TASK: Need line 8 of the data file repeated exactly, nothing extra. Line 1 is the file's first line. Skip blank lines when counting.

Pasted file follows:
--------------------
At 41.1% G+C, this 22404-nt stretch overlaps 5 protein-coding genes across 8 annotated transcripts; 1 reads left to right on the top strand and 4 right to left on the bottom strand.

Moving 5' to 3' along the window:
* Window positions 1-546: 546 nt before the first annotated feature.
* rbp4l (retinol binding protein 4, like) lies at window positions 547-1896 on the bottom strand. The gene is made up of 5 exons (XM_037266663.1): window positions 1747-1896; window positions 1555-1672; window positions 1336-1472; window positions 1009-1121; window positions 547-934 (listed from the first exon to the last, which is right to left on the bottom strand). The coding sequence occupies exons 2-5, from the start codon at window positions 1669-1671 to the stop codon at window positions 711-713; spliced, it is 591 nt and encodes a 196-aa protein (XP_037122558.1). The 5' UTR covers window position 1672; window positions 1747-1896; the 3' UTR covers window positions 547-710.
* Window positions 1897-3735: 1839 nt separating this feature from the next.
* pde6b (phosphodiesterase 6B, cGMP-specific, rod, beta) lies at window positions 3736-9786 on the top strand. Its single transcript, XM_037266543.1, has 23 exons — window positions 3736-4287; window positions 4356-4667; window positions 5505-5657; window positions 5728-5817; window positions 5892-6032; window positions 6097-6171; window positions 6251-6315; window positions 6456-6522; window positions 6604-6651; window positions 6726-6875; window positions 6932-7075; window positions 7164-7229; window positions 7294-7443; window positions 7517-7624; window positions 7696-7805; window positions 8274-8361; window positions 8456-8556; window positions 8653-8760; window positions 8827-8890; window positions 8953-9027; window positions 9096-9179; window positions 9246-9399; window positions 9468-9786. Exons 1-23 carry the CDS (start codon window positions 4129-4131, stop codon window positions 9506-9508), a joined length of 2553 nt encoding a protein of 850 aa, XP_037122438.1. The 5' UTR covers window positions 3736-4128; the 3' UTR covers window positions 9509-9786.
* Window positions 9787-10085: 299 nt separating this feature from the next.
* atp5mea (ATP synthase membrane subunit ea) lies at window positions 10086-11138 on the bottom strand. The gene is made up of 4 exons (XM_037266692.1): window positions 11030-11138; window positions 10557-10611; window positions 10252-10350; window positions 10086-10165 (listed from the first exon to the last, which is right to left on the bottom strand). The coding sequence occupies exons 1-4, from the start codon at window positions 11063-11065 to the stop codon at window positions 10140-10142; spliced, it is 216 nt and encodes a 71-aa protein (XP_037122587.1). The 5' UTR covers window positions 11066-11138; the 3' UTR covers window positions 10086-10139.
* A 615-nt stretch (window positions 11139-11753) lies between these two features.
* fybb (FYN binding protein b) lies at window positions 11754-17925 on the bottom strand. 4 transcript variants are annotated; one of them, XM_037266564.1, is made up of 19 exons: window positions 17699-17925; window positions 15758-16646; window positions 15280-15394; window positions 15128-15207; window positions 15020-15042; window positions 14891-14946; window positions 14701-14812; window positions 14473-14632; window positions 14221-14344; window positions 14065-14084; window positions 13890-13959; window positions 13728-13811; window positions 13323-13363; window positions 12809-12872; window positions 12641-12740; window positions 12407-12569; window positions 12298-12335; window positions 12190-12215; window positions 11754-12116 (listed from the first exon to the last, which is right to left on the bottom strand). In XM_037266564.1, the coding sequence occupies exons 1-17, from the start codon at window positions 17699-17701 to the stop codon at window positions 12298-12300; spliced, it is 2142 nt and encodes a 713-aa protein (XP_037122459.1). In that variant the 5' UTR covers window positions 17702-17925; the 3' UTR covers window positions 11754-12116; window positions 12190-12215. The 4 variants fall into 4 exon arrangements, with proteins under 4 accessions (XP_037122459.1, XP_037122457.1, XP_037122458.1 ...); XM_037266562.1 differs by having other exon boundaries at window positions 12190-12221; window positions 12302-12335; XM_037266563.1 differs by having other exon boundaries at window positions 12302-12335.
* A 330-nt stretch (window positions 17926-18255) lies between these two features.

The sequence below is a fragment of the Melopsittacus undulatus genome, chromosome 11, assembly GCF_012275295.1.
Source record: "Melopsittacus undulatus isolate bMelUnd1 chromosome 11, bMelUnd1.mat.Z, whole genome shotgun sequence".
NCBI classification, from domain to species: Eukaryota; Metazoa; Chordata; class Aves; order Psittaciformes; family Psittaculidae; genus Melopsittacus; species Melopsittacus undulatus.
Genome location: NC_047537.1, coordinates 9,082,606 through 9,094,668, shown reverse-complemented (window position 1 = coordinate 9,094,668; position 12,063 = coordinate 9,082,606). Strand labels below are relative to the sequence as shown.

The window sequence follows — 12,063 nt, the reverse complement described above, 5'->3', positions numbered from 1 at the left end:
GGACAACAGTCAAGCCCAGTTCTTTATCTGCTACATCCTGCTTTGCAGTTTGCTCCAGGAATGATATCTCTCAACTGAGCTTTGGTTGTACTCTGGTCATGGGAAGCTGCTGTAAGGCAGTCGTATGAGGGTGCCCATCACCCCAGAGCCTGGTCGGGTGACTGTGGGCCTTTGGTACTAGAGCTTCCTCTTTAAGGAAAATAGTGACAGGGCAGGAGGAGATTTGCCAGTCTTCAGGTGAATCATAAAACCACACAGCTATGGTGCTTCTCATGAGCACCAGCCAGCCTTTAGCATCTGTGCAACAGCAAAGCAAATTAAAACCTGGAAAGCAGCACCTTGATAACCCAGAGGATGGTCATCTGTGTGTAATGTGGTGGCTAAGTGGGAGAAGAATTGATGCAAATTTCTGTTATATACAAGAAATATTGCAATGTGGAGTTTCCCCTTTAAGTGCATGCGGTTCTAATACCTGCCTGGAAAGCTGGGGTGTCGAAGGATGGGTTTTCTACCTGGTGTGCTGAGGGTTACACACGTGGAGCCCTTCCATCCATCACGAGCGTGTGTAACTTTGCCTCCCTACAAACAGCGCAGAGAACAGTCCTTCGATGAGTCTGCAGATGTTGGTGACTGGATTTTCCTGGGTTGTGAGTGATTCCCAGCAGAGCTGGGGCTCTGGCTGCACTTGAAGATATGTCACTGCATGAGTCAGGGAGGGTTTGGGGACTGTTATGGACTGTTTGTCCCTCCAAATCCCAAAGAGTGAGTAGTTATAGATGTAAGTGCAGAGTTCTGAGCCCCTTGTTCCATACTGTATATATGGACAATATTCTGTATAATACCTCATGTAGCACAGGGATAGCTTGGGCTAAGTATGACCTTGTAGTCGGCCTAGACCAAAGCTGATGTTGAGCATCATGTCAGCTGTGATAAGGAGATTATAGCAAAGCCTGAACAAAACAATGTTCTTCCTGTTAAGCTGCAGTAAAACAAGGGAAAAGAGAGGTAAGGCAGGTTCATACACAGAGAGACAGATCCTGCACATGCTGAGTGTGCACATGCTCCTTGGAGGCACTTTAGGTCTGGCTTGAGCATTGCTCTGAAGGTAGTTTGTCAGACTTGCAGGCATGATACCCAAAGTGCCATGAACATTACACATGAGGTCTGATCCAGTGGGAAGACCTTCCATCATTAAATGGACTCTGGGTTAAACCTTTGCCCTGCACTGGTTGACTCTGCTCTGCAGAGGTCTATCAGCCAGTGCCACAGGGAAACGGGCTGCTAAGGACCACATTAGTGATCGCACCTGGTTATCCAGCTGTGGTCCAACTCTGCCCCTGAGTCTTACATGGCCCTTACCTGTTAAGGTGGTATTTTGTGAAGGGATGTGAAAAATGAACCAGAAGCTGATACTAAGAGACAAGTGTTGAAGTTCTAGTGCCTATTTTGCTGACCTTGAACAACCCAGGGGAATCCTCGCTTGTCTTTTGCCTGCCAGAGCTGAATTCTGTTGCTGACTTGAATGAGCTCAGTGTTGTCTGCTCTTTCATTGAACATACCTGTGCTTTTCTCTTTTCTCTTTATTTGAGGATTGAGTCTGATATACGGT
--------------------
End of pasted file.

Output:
* atp5mea (ATP synthase membrane subunit ea) lies at window positions 10086-11138 on the bottom strand. The gene is made up of 4 exons (XM_037266692.1): window positions 11030-11138; window positions 10557-10611; window positions 10252-10350; window positions 10086-10165 (listed from the first exon to the last, which is right to left on the bottom strand). The coding sequence occupies exons 1-4, from the start codon at window positions 11063-11065 to the stop codon at window positions 10140-10142; spliced, it is 216 nt and encodes a 71-aa protein (XP_037122587.1). The 5' UTR covers window positions 11066-11138; the 3' UTR covers window positions 10086-10139.